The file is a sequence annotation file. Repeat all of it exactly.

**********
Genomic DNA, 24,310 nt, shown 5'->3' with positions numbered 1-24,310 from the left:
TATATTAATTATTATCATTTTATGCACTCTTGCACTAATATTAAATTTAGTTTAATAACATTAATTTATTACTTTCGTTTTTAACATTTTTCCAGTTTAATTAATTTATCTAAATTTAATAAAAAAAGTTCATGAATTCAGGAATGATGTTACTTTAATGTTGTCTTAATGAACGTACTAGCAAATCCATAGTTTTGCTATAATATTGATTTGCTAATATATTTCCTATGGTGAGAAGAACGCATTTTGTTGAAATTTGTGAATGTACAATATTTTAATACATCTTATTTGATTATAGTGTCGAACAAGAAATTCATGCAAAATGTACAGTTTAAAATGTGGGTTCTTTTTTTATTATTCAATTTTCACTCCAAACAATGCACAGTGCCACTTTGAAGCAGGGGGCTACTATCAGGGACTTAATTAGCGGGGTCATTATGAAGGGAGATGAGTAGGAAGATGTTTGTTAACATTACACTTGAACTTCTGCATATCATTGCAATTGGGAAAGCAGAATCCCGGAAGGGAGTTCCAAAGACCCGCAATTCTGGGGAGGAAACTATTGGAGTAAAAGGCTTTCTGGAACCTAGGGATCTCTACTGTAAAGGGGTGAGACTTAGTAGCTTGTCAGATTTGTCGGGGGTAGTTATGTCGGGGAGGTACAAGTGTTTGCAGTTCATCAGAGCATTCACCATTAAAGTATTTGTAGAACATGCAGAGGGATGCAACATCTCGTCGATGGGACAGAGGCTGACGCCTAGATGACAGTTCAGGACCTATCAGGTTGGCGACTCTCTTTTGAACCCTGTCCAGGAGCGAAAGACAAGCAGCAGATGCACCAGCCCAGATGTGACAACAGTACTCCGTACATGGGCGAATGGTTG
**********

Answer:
Genomic DNA, 24,310 nt, shown 5'->3' with positions numbered 1-24,310 from the left:
TATATTAATTATTATCATTTTATGCACTCTTGCACTAATATTAAATTTAGTTTAATAACATTAATTTATTACTTTCGTTTTTAACATTTTTCCAGTTTAATTAATTTATCTAAATTTAATAAAAAAAGTTCATGAATTCAGGAATGATGTTACTTTAATGTTGTCTTAATGAACGTACTAGCAAATCCATAGTTTTGCTATAATATTGATTTGCTAATATATTTCCTATGGTGAGAAGAACGCATTTTGTTGAAATTTGTGAATGTACAATATTTTAATACATCTTATTTGATTATAGTGTCGAACAAGAAATTCATGCAAAATGTACAGTTTAAAATGTGGGTTCTTTTTTTATTATTCAATTTTCACTCCAAACAATGCACAGTGCCACTTTGAAGCAGGGGGCTACTATCAGGGACTTAATTAGCGGGGTCATTATGAAGGGAGATGAGTAGGAAGATGTTTGTTAACATTACACTTGAACTTCTGCATATCATTGCAATTGGGAAAGCAGAATCCCGGAAGGGAGTTCCAAAGACCCGCAATTCTGGGGAGGAAACTATTGGAGTAAAAGGCTTTCTGGAACCTAGGGATCTCTACTGTAAAGGGGTGAGACTTAGTAGCTTGTCAGATTTGTCGGGGGTAGTTATGTCGGGGAGGTACAAGTGTTTGCAGTTCATCAGAGCATTCACCATTAAAGTATTTGTAGAACATGCAGAGGGATGCAACATCTCGTCGATGGGACAGAGGCTGACGCCTAGATGACAGTTCAGGACCTATCAGGTTGGCGACTCTCTTTTGAACCCTGTCCAGGAGCGAAAGACAAGCAGCAGATGCACCAGCCCAGATGTGACAACAGTACTCCGTACATGGGCGAATGGTTG